Monday, December 21, 2009

Old Christmas by Washington Irving~★★★★★

Author: Washington Irving
Old Christmas: From the Sketch Book of Washington Irving, Illustrated by R. Caldecott
Release Date:
First released 1875; this edition is the 4th ed. reprinted in 1925
Macmillan & Co: London

First Paragraph: "There is nothing in England that exercises a more delightful spell over my imagination than the lingerings of the holiday customs and rural games of former times. They recall the pictures my fancy used to draw in the May morning of life, when as yet I only knew the world through books, and believed it to be all that poets had painted it; and they bring with them the flavour of those honest days of yore, in which, perhaps with equal fallacy, I am apt to think the world was more home-bred, social, and joyous than at present. I regret to say that they are daily growing more and more faint, being gradually worn away by time, but still more obliterated by modern fashion. They resemble those picturesque morsels of Gothic architecture which we see crumbling in various parts of the country, partly dilapidated by the waste of ages, and partly lost in the additions and alterations of latter days. Poetry, however, clings with cherishing fondness about the rural game and holiday revel, from which it has derived so many of its themes---as the ivy winds its rich foliage about the Gothic arch and mouldering tower, gratefully repaying their support by clasping together their tottering remains, and, as it were, embalming them in verdure."

Taryn's Review: I have a thing for old, lonely, beat-up books tucked deep between shiny new books on the library book shelf. A faded glint of gold caught my eye, and on the maroon binding I saw in fancy scroll the title Old Christmas. The book itself was just plain maroon and rather small, but I felt immediately attached to it and added it to my bag.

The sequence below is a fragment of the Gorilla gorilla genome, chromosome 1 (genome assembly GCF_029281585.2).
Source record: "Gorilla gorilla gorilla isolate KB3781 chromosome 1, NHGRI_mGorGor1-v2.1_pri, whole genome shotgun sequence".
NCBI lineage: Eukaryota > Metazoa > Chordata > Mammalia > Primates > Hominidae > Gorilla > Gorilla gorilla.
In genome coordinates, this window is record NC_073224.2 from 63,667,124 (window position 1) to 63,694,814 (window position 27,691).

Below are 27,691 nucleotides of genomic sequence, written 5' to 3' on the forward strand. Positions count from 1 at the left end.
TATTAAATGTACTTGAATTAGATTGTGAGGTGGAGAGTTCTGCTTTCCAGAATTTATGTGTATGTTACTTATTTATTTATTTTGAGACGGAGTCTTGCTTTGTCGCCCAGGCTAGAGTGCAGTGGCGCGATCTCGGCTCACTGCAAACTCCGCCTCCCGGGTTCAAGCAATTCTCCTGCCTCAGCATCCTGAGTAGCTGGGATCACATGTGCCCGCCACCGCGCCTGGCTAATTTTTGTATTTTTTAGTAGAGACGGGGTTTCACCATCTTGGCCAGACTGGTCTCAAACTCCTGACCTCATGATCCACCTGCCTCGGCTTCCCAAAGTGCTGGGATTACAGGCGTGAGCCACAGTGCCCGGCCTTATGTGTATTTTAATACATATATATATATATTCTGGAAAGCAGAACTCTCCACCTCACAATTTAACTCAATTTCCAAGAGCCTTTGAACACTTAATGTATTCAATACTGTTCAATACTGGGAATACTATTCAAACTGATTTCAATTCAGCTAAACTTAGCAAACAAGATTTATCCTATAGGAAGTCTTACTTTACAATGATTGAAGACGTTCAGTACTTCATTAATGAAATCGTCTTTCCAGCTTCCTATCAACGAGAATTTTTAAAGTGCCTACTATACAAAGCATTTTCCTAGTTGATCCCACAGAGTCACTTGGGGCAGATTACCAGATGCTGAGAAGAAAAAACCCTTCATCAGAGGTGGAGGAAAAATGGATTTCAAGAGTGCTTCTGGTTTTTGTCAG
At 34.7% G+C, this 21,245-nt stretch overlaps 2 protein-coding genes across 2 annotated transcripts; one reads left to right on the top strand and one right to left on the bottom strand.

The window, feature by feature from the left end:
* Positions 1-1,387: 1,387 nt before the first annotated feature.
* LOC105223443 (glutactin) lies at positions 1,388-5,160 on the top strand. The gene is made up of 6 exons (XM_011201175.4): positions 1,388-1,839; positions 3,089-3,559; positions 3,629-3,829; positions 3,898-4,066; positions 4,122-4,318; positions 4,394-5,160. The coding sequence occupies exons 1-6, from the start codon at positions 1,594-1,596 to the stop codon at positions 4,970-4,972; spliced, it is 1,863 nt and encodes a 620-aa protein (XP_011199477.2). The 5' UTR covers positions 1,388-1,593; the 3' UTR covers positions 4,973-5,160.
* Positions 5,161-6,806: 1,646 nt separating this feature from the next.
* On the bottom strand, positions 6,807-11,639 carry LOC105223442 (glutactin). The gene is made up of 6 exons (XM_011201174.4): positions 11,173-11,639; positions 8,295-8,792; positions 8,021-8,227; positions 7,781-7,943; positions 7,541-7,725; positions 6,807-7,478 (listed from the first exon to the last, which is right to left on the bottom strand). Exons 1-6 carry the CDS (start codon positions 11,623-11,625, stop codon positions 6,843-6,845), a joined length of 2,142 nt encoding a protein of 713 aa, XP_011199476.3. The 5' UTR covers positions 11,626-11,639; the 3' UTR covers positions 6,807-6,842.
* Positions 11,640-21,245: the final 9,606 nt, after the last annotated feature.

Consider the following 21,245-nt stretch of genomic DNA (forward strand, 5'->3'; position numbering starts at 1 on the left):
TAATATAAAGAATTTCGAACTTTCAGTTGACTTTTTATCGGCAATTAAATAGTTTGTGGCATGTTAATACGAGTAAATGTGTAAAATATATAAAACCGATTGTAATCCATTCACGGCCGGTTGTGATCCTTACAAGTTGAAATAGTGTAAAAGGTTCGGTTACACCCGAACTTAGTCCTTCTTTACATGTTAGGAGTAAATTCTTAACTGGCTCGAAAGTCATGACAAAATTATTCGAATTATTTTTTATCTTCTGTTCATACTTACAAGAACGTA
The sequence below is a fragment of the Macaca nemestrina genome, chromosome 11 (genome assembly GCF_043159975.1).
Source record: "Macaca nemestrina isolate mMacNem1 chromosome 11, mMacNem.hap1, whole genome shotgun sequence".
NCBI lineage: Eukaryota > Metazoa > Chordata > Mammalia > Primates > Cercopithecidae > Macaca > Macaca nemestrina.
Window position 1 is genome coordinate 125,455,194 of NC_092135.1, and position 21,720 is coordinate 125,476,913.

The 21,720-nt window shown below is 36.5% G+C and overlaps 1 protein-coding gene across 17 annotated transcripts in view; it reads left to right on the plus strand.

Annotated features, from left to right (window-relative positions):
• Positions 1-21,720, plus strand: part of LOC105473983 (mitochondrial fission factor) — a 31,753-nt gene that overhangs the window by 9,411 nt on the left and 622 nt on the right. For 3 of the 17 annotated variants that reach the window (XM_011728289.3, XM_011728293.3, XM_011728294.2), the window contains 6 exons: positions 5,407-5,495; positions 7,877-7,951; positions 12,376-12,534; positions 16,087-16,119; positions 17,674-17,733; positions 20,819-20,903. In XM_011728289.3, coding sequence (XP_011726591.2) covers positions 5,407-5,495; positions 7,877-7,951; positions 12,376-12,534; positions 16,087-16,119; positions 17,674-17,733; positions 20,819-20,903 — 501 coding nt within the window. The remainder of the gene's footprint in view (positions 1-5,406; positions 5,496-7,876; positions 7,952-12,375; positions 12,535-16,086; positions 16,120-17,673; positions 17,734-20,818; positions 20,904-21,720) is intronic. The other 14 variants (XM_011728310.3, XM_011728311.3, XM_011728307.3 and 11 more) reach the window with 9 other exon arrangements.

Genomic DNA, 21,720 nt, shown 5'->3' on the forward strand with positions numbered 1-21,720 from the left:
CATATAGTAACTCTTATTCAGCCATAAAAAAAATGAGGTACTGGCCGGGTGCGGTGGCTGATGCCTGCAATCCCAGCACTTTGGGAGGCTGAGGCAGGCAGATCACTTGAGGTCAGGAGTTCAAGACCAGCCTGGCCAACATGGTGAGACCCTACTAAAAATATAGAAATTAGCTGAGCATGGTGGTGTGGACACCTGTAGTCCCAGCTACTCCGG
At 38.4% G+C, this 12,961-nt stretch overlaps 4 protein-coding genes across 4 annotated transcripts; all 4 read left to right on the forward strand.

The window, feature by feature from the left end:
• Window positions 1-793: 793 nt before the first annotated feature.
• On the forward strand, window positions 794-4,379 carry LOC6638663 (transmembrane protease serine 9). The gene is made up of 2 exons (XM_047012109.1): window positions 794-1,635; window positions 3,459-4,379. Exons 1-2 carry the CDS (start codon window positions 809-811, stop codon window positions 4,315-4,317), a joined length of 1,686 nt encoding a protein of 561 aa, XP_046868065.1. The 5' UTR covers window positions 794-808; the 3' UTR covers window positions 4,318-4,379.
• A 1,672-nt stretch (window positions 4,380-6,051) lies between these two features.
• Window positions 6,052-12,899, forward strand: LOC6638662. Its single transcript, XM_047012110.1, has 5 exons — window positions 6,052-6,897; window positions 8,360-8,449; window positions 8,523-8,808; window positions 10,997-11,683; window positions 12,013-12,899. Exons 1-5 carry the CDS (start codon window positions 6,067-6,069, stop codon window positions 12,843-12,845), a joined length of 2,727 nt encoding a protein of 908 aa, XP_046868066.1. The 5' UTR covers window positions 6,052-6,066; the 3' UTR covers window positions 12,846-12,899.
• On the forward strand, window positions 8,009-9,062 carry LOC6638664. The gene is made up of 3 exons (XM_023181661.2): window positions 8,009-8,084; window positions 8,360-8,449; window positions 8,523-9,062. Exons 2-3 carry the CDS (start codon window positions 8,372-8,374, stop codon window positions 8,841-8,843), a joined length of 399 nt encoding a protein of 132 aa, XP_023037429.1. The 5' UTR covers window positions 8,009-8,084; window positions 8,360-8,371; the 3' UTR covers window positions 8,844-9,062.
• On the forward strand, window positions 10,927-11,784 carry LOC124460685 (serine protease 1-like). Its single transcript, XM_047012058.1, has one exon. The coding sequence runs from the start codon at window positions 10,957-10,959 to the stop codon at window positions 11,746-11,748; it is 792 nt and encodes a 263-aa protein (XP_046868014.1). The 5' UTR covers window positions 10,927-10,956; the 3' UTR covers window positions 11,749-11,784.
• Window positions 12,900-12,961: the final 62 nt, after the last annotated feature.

The story itself is fun. Irving talked about how much times have changed, especially among the new generation at Christmas (sound familiar?). The main story of the book was about a past Christmas when he was invited by his friend to celebrate the holiday at his friend's family's old manor in the country. The host of the festivities, The Squire, was hellbent on keeping old traditions alive and explained many of them to Irving along the way. The book was divided into 3 sections: Christmas Eve, Christmas Day, and Christmas Dinner. Some of the traditions are lost today, but were enjoyable to read about. I've heard of Wassail and Yule Log, for example, but it was much more exciting to read about them in context rather than just having it explained to me for what it was.

The book can be a challenge on the vocabulary front, but I enjoyed it and learned some new words along the way. I loved Irving's writing style and Caldecott's pictures only made the book that much more quaint and wonderful.

The book doesn't have a lesson; it was about a festive, jovial, wonderful English Christmas memory and also passed along some Christmas traditions that Irving enjoyed being a part of. It's not going to be for everyone, trust me on that, but if you have an open mind, I would highly suggest this little Christmas gem. Irving Washington played a large role in the creation of an idealized Christmas, so you can see the roots of our modern celebrations firmly planted in this book.

No comments:

Post a Comment